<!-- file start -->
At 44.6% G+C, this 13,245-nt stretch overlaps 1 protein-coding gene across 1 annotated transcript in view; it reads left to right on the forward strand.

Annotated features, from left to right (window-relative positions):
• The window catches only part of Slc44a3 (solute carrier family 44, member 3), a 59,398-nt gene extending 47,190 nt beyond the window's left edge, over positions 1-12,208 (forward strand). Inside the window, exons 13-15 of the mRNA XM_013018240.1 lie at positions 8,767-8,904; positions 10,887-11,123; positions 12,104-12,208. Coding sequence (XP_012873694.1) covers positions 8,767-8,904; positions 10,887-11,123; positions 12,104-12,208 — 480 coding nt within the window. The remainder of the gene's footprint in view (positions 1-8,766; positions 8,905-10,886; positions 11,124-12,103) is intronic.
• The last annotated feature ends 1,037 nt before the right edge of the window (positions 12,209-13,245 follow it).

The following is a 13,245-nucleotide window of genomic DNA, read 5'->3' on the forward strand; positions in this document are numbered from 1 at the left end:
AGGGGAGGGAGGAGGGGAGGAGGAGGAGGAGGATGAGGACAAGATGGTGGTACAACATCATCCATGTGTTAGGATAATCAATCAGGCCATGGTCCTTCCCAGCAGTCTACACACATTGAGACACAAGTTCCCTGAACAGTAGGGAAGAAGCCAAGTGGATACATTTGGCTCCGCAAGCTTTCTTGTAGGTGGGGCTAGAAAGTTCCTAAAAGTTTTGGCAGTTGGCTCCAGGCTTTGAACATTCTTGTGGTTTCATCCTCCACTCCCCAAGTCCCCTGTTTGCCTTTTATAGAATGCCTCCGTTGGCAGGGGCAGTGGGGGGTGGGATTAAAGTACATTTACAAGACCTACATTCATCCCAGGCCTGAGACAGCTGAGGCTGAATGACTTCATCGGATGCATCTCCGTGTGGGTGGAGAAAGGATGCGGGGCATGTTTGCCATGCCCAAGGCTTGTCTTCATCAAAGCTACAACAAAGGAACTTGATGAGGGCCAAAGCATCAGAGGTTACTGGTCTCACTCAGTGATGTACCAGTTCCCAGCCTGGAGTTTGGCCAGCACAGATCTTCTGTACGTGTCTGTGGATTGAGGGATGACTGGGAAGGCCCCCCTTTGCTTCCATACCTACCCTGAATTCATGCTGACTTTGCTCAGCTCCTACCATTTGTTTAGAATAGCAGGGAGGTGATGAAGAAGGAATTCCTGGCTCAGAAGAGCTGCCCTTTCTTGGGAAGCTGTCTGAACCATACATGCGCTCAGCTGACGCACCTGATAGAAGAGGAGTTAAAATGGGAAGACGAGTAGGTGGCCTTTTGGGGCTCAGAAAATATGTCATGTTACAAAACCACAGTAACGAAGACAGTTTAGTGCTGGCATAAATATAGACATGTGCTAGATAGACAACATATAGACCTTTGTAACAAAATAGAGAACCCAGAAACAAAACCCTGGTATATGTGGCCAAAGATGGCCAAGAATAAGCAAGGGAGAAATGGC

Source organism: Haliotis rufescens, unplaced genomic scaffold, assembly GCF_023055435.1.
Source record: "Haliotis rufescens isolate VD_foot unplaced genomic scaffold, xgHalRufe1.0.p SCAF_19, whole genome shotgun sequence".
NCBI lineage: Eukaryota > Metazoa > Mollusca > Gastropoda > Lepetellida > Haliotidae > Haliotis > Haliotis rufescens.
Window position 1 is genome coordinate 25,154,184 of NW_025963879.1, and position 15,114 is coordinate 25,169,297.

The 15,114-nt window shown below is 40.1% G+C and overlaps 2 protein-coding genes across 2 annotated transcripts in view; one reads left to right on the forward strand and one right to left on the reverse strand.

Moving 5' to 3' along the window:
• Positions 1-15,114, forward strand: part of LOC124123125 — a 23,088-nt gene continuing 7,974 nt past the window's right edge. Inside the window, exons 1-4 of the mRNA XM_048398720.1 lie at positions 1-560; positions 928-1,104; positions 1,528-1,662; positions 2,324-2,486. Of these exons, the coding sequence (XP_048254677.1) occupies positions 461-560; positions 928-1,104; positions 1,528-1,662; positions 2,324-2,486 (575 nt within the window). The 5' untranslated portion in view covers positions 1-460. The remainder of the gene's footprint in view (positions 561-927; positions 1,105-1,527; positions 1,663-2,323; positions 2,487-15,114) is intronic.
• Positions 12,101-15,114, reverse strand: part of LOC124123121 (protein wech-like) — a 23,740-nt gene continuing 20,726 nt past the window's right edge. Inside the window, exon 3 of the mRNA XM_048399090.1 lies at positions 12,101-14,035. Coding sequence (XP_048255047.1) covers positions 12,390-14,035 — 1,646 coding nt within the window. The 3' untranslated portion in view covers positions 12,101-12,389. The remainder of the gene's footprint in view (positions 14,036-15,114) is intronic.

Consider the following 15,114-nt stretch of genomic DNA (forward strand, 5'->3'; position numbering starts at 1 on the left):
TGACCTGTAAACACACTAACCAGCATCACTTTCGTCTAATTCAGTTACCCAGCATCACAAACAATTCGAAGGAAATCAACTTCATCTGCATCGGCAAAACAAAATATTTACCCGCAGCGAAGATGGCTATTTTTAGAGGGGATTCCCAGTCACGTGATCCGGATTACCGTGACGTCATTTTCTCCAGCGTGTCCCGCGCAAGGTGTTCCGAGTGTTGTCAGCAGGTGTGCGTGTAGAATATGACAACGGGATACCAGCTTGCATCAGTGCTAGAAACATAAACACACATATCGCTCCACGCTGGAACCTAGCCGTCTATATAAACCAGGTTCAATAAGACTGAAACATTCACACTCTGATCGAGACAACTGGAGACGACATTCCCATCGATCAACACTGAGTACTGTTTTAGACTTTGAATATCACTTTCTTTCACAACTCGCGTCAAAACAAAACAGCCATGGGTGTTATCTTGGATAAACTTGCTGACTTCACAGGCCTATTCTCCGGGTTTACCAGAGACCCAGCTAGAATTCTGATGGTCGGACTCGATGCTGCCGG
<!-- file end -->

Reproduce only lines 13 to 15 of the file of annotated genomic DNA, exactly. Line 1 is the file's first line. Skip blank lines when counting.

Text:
• Positions 1-15,114, forward strand: part of LOC124123125 — a 23,088-nt gene continuing 7,974 nt past the window's right edge. Inside the window, exons 1-4 of the mRNA XM_048398720.1 lie at positions 1-560; positions 928-1,104; positions 1,528-1,662; positions 2,324-2,486. Of these exons, the coding sequence (XP_048254677.1) occupies positions 461-560; positions 928-1,104; positions 1,528-1,662; positions 2,324-2,486 (575 nt within the window). The 5' untranslated portion in view covers positions 1-460. The remainder of the gene's footprint in view (positions 561-927; positions 1,105-1,527; positions 1,663-2,323; positions 2,487-15,114) is intronic.
• Positions 12,101-15,114, reverse strand: part of LOC124123121 (protein wech-like) — a 23,740-nt gene continuing 20,726 nt past the window's right edge. Inside the window, exon 3 of the mRNA XM_048399090.1 lies at positions 12,101-14,035. Coding sequence (XP_048255047.1) covers positions 12,390-14,035 — 1,646 coding nt within the window. The 3' untranslated portion in view covers positions 12,101-12,389. The remainder of the gene's footprint in view (positions 14,036-15,114) is intronic.

Consider the following 15,114-nt stretch of genomic DNA (forward strand, 5'->3'; position numbering starts at 1 on the left):